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Nathan Newman on August 30, 2007 - 7:43am
In honor of Labor Day, we thought we would highlight some of our past
Dispatches which outline steps states can take to protect workers'
rights and raise wage standards. With new Census data
showing that the median
income for working-age households is still $1,300 below 2001 when the last
recession hit bottom, the need for states to act to improve working conditions
is greater than ever.
Raising Wages: While it's wonderful that the federal government has (finally) raised the federal minimum wage, even when it is raised to $7.25 in 2009, it will still be more than $2 an hour lower than the inflation-adjusted minimum wage of $9.27 per hour set back in 1968. As we detailed in Beyond the Minimum Wage: New Policies to Raise Wages, states are not only raising state minimum wages above the federal level, with many indexing them to inflation, but they are also using other policy tools -- from mandating living wages for work done on government contracts to extending higher wage standards to selected industries -- to raise income levels not just for the lowest-paid workers but for a much broader range of American workers.
Enforcing Wage Laws: Requiring higher wages does little if the laws aren't enforced and the unfortunate reality is that in many industries, large numbers of employers, sometimes even a majority, are systematically violating wage and hour laws. As we highlighted in Cracking Down on Wage Law Violations, state and local governments are working to expand penalties for violations, including applying criminal sanctions to employers stealing employee wages, while expanding funding for agencies enforcing the law, strengthening the ability of employees whose rights have been violated to sue, and cracking down on shady subcontractors and "independent contractor" arrangements where wage violations are rampant.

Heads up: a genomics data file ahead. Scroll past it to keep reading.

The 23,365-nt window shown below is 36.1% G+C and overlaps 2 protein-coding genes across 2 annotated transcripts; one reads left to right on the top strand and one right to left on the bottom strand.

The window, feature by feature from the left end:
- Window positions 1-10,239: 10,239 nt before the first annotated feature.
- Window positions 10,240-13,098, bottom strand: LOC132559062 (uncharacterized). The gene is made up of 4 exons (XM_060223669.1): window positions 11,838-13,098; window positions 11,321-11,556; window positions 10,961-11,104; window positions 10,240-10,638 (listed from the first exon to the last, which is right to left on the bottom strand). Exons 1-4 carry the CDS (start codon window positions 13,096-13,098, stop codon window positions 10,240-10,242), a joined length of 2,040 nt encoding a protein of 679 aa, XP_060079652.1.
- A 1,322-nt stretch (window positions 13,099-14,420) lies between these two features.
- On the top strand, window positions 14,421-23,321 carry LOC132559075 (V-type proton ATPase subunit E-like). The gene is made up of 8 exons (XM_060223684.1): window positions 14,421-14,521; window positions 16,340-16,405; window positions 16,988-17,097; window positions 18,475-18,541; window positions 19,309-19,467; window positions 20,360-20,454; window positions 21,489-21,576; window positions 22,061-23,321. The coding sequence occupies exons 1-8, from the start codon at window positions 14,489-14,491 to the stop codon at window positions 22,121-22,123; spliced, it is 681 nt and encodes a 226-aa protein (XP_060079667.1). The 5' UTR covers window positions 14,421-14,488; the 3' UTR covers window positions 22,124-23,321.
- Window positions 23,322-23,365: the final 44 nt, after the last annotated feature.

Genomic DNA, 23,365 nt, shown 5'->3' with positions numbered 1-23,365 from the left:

Protecting Labor Unions: Since the stagnation of American wages coincides with the decline in the number of workers in labor unions, many states are increasingly acting to protect the freedom to form unions. The simplest area for states to act is to strengthen the union rights of public employees who work for those governments and require government contractors to better respect those rights as well. States can also directly expand union rights for workers, such as agricultural workers, many home health care and day care workers, and domestic workers lacking protection under federal labor law. And any measure that generally protects the free speech rights of employees in the workplace will help workers who choose to use that speech to advocate for collective bargaining rights.
A day off once a year to honor America's working men and women is a good thing, but we should look forward to a Labor Day in the future when we can celebrate a return to an era when wages are increasing and the American Dream is in reach of more families once again.